I’m pretty lousy at parking. And not just parallel parking; even when I pull into a space in a parking lot, I usually have to adjust a few times to make sure I’m straight and relatively centered. (Unless, of course, it is one of those parking spaces that is insanely wide, for whatever reason, and then I could probably park at a 45degree angle and my little Corolla would still fit with no problem.) It takes about 15 seconds to make sure that I’m not infringing on the space of the neighboring parking spaces. SO WHY DO SO MANY PEOPLE JUST PULL INTO A SPACE AND LEAVE THEIR HUGE HONKING SUVs HANGING OVER THE DIVIDING LINE ABOUT 8 INCHES FROM MY DRIVER’S SIDE DOOR?! Grrrr. Seriously. Have a little consideration for other people.

What is wrong with people?

It’s only 11:26 a.m. and I have already seen my quota of stupid things for the day.

Stupid thing #1: While waiting in line at Old Navy, I noticed the very squirmy 3-year-old in front of me was wearing little teeny tiny flip flop sandals that HAD A HALF-INCH HEEL.

Stupid thing #2: As I was unlocking my front door to get in just now, I heard a car coming up the street. I turned around to see if it was anyone I know (it often is, since I live in a relatively quiet area where there isn’t a lot of “just passing through” traffic), and saw a 10(ish)-year-old boy sticking out of the sunroof from about the waist up, grinning like he was having the time of his life.

Seriously. What is wrong with people?!


A few days ago, I saw the trailer for World Trade Center. I nearly cried.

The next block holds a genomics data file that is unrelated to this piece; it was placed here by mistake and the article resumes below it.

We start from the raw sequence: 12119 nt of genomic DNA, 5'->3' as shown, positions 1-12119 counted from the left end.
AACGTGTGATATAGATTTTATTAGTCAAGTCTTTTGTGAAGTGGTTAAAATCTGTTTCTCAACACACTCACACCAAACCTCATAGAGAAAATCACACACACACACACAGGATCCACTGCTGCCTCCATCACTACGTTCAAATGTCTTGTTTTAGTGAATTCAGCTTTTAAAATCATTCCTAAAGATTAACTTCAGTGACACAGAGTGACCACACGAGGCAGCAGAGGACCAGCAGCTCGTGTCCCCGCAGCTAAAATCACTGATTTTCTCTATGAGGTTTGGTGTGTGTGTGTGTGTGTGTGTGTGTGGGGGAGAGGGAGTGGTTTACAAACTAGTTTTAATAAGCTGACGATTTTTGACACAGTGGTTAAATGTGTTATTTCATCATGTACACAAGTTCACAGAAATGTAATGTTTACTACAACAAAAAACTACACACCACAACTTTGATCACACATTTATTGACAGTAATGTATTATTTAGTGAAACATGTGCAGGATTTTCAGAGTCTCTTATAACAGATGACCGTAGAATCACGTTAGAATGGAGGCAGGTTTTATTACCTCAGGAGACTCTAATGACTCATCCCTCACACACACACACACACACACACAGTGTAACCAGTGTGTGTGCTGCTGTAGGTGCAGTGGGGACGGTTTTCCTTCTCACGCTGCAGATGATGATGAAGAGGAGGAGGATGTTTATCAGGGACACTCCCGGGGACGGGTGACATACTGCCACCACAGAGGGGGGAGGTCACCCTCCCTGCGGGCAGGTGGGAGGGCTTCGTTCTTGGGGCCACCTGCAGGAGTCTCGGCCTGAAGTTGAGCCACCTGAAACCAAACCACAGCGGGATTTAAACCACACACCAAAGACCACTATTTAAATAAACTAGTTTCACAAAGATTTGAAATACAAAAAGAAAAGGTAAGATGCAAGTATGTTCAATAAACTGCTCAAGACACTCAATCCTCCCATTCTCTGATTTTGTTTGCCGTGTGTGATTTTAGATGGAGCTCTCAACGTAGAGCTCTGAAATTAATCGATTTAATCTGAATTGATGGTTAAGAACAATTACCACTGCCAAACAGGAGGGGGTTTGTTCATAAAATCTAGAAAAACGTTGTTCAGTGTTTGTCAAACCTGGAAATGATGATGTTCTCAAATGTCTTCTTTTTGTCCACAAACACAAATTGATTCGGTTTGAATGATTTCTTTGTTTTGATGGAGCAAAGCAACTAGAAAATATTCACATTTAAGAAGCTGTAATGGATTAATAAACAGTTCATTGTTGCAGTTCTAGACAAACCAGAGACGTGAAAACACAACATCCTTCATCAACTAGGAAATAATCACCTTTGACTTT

I can’t believe that it is being turned into a commercial venture at all, let alone so soon. I’m sure it’s historically accurate and respectful of the victims and their families (well, I can’t imagine anyone allowing a film that didn’t fit those criteria to be produced), but still.

gender relations in bowling (what?)

I would like to thank Lucy for bringing this NYTimes article to my attention. It's about bowling! More specifically, it's about the first female ever to qualify for the PBA Tour. It's an amazing feat (9 games a day for 5 straight days, including a perfect 300 on the last day and an average of 224 over her 45 games), and I admire her for it. The article mentions that men have a slight physiological advantage in the sport (yes, I said sport), which makes her accomplishment that much more impressive. One paragraph particularly bugged me, though:

"Some men bristle at the thought of women bowling on the Tour because the P.B.A. is a historically male organization. Others think it is unfair for a woman to take a spot from a man who may then lose his ability to earn a living."

Um, backwards-thinking much? If she's good enough to compete with the guys, she should be permitted to do so. The financial rewards are much greater than the WPBA tour, and she's earned a shot at the bigger prizes. I'm glad that Fred Schreyer, the commissioner and chief executive of the PBA, agrees with me:

"I still think bowling is a kind of meritocracy. If you're good enough to get out there and do well, I think people respect you for it."

Well said. Well said, indeed. I was shocked to discover that women were not even allowed to try to qualify for the PBA tour until 2004, but I'm glad that they're permitted to do it now and hopefully Kulick will be the first of many to make it.

On a different note, Sam, when I press ctrl-w to end the block quote, it closes the tab in Firefox that contains the Write Post page. Any ideas on what I'm doing wrong?